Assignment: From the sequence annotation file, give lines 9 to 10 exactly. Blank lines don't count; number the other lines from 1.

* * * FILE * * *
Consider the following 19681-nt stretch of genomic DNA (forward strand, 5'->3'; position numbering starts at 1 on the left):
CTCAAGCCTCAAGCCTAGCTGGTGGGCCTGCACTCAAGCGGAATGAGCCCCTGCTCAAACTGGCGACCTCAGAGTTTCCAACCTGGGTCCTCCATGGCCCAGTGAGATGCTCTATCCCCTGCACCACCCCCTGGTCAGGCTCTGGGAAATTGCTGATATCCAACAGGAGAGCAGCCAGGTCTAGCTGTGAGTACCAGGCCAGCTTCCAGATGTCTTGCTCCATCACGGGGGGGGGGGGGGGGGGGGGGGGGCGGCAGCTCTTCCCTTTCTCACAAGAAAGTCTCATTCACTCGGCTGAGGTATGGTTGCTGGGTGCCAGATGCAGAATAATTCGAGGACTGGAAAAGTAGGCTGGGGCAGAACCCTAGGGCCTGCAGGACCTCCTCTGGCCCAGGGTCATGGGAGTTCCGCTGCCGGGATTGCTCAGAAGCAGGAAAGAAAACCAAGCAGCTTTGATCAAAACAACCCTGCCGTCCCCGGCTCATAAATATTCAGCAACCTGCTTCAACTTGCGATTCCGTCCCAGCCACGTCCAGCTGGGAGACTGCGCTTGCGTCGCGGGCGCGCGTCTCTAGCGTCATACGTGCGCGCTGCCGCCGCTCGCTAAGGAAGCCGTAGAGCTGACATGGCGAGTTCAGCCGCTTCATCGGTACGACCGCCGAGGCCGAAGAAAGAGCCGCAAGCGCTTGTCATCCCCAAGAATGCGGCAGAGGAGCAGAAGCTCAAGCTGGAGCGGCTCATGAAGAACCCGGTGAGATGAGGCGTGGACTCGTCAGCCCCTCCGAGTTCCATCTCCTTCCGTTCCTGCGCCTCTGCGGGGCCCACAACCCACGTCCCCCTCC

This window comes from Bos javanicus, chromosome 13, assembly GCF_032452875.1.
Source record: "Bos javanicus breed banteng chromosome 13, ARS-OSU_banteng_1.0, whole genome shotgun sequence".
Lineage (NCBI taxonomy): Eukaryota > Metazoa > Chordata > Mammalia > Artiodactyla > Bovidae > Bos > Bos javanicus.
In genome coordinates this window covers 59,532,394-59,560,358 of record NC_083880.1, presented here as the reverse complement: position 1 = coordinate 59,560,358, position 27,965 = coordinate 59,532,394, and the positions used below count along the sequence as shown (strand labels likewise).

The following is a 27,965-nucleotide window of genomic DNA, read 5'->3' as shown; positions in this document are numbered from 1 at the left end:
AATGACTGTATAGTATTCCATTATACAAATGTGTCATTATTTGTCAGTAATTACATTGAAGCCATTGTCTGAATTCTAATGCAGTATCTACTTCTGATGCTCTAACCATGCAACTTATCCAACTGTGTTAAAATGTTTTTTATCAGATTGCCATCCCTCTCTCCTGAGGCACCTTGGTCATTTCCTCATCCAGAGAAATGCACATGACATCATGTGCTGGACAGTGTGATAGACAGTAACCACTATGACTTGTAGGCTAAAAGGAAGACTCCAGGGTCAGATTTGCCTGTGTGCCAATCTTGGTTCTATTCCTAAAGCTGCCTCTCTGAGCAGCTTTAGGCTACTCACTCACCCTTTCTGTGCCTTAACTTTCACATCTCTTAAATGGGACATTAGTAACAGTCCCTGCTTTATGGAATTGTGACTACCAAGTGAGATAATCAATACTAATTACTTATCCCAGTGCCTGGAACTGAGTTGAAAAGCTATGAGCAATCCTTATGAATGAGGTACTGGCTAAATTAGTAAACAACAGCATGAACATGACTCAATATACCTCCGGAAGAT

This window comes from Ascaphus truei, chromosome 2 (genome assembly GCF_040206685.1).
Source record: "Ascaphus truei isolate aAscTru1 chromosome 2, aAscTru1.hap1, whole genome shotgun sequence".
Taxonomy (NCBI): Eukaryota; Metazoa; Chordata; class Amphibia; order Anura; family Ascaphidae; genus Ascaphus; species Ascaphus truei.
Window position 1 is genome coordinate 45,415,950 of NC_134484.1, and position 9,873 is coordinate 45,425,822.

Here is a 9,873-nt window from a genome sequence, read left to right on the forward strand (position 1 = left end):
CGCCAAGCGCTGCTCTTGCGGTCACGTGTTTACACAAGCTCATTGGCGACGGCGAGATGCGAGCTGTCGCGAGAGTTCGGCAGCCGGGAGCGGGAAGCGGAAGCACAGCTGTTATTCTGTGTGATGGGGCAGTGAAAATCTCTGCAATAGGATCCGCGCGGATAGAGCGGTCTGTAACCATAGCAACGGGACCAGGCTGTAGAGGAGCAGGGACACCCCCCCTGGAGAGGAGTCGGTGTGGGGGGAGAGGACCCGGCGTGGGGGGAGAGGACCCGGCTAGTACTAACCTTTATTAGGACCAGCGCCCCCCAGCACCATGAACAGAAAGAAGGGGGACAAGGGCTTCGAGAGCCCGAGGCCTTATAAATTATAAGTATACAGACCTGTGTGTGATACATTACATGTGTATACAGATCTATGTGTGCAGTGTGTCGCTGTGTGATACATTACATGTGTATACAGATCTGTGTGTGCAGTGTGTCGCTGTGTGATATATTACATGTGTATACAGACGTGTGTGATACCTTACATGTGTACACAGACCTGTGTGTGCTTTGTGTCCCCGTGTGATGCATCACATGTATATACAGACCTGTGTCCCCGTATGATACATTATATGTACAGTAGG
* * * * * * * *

This window comes from Ascaphus truei, chromosome 2 (genome assembly GCF_040206685.1).
Source record: "Ascaphus truei isolate aAscTru1 chromosome 2, aAscTru1.hap1, whole genome shotgun sequence".